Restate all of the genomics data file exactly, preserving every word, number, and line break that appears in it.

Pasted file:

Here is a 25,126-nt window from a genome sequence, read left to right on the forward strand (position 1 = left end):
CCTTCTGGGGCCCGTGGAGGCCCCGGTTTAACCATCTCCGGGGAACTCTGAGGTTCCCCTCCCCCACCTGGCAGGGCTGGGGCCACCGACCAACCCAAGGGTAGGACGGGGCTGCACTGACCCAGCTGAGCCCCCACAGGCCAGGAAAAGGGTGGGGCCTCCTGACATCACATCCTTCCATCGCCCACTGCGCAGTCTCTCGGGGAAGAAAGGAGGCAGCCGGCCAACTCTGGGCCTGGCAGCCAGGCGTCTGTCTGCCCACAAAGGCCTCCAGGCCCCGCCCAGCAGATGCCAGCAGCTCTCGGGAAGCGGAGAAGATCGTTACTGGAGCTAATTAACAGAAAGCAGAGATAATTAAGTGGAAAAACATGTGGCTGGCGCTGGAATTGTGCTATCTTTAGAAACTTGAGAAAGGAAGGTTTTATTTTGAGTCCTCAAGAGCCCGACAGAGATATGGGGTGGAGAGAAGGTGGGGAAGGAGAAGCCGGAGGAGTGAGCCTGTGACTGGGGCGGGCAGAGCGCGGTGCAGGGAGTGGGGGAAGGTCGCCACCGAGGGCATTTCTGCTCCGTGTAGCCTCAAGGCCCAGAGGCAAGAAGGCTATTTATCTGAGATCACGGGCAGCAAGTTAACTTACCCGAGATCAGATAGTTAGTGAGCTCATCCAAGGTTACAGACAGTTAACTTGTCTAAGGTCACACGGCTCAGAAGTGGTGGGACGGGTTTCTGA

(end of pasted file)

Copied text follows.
Here is a 25,126-nt window from a genome sequence, read left to right on the forward strand (position 1 = left end):
CCTTCTGGGGCCCGTGGAGGCCCCGGTTTAACCATCTCCGGGGAACTCTGAGGTTCCCCTCCCCCACCTGGCAGGGCTGGGGCCACCGACCAACCCAAGGGTAGGACGGGGCTGCACTGACCCAGCTGAGCCCCCACAGGCCAGGAAAAGGGTGGGGCCTCCTGACATCACATCCTTCCATCGCCCACTGCGCAGTCTCTCGGGGAAGAAAGGAGGCAGCCGGCCAACTCTGGGCCTGGCAGCCAGGCGTCTGTCTGCCCACAAAGGCCTCCAGGCCCCGCCCAGCAGATGCCAGCAGCTCTCGGGAAGCGGAGAAGATCGTTACTGGAGCTAATTAACAGAAAGCAGAGATAATTAAGTGGAAAAACATGTGGCTGGCGCTGGAATTGTGCTATCTTTAGAAACTTGAGAAAGGAAGGTTTTATTTTGAGTCCTCAAGAGCCCGACAGAGATATGGGGTGGAGAGAAGGTGGGGAAGGAGAAGCCGGAGGAGTGAGCCTGTGACTGGGGCGGGCAGAGCGCGGTGCAGGGAGTGGGGGAAGGTCGCCACCGAGGGCATTTCTGCTCCGTGTAGCCTCAAGGCCCAGAGGCAAGAAGGCTATTTATCTGAGATCACGGGCAGCAAGTTAACTTACCCGAGATCAGATAGTTAGTGAGCTCATCCAAGGTTACAGACAGTTAACTTGTCTAAGGTCACACGGCTCAGAAGTGGTGGGACGGGTTTCTGA